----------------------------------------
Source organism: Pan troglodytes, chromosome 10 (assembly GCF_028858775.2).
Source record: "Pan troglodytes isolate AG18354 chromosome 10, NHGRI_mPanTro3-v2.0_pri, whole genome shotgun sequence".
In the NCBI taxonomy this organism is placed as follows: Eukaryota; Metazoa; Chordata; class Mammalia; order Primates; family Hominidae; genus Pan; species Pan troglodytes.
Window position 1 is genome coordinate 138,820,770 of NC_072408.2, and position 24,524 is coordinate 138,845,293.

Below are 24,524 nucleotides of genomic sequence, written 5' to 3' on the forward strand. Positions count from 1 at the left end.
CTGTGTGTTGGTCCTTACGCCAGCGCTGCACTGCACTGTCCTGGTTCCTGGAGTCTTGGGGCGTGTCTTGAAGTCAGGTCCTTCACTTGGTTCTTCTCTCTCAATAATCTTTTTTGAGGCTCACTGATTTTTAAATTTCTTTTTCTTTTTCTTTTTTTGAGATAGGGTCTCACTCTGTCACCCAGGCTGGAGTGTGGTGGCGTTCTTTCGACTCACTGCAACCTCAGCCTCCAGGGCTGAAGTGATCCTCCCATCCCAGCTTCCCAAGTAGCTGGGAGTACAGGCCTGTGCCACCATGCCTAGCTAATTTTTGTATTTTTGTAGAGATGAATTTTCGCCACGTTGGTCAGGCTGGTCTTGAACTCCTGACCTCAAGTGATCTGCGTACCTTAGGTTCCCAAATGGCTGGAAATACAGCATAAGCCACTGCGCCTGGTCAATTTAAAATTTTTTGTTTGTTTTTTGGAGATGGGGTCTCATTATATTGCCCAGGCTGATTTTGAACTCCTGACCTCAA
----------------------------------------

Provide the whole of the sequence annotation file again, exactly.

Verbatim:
Source organism: Pan troglodytes, chromosome 10 (assembly GCF_028858775.2).
Source record: "Pan troglodytes isolate AG18354 chromosome 10, NHGRI_mPanTro3-v2.0_pri, whole genome shotgun sequence".
In the NCBI taxonomy this organism is placed as follows: Eukaryota; Metazoa; Chordata; class Mammalia; order Primates; family Hominidae; genus Pan; species Pan troglodytes.
Window position 1 is genome coordinate 138,820,770 of NC_072408.2, and position 24,524 is coordinate 138,845,293.

Below are 24,524 nucleotides of genomic sequence, written 5' to 3' on the forward strand. Positions count from 1 at the left end.
CTGTGTGTTGGTCCTTACGCCAGCGCTGCACTGCACTGTCCTGGTTCCTGGAGTCTTGGGGCGTGTCTTGAAGTCAGGTCCTTCACTTGGTTCTTCTCTCTCAATAATCTTTTTTGAGGCTCACTGATTTTTAAATTTCTTTTTCTTTTTCTTTTTTTGAGATAGGGTCTCACTCTGTCACCCAGGCTGGAGTGTGGTGGCGTTCTTTCGACTCACTGCAACCTCAGCCTCCAGGGCTGAAGTGATCCTCCCATCCCAGCTTCCCAAGTAGCTGGGAGTACAGGCCTGTGCCACCATGCCTAGCTAATTTTTGTATTTTTGTAGAGATGAATTTTCGCCACGTTGGTCAGGCTGGTCTTGAACTCCTGACCTCAAGTGATCTGCGTACCTTAGGTTCCCAAATGGCTGGAAATACAGCATAAGCCACTGCGCCTGGTCAATTTAAAATTTTTTGTTTGTTTTTTGGAGATGGGGTCTCATTATATTGCCCAGGCTGATTTTGAACTCCTGACCTCAA